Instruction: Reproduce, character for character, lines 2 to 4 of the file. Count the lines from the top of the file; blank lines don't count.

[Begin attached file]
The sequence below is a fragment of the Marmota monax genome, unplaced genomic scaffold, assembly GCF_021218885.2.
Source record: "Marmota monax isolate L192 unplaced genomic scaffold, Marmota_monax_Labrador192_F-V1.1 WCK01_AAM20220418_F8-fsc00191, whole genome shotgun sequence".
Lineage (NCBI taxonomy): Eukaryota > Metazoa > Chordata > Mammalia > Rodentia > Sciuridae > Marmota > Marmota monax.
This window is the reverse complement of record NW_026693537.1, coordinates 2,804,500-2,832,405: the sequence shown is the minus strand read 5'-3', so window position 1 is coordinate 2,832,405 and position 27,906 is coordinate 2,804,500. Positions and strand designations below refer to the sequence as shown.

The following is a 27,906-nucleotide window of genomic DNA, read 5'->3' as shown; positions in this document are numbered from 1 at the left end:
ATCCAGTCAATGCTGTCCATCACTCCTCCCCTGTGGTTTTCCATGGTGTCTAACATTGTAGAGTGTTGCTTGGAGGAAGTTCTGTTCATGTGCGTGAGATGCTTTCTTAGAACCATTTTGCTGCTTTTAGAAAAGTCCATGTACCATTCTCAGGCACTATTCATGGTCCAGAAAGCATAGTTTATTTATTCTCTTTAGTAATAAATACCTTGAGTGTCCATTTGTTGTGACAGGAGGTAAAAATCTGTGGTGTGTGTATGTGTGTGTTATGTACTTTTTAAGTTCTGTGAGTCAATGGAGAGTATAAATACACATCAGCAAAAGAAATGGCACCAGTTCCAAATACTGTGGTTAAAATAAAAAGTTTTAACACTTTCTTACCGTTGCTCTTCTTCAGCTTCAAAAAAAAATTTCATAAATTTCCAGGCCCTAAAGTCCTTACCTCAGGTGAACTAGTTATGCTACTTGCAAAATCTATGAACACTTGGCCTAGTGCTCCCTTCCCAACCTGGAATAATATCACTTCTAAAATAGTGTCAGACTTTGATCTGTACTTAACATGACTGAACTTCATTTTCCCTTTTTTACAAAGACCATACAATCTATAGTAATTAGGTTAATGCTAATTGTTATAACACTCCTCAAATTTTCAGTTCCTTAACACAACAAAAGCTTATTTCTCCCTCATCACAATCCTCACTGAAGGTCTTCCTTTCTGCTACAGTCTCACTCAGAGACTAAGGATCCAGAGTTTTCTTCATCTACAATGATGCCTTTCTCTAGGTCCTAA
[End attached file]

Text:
Source record: "Marmota monax isolate L192 unplaced genomic scaffold, Marmota_monax_Labrador192_F-V1.1 WCK01_AAM20220418_F8-fsc00191, whole genome shotgun sequence".
Lineage (NCBI taxonomy): Eukaryota > Metazoa > Chordata > Mammalia > Rodentia > Sciuridae > Marmota > Marmota monax.
This window is the reverse complement of record NW_026693537.1, coordinates 2,804,500-2,832,405: the sequence shown is the minus strand read 5'-3', so window position 1 is coordinate 2,832,405 and position 27,906 is coordinate 2,804,500. Positions and strand designations below refer to the sequence as shown.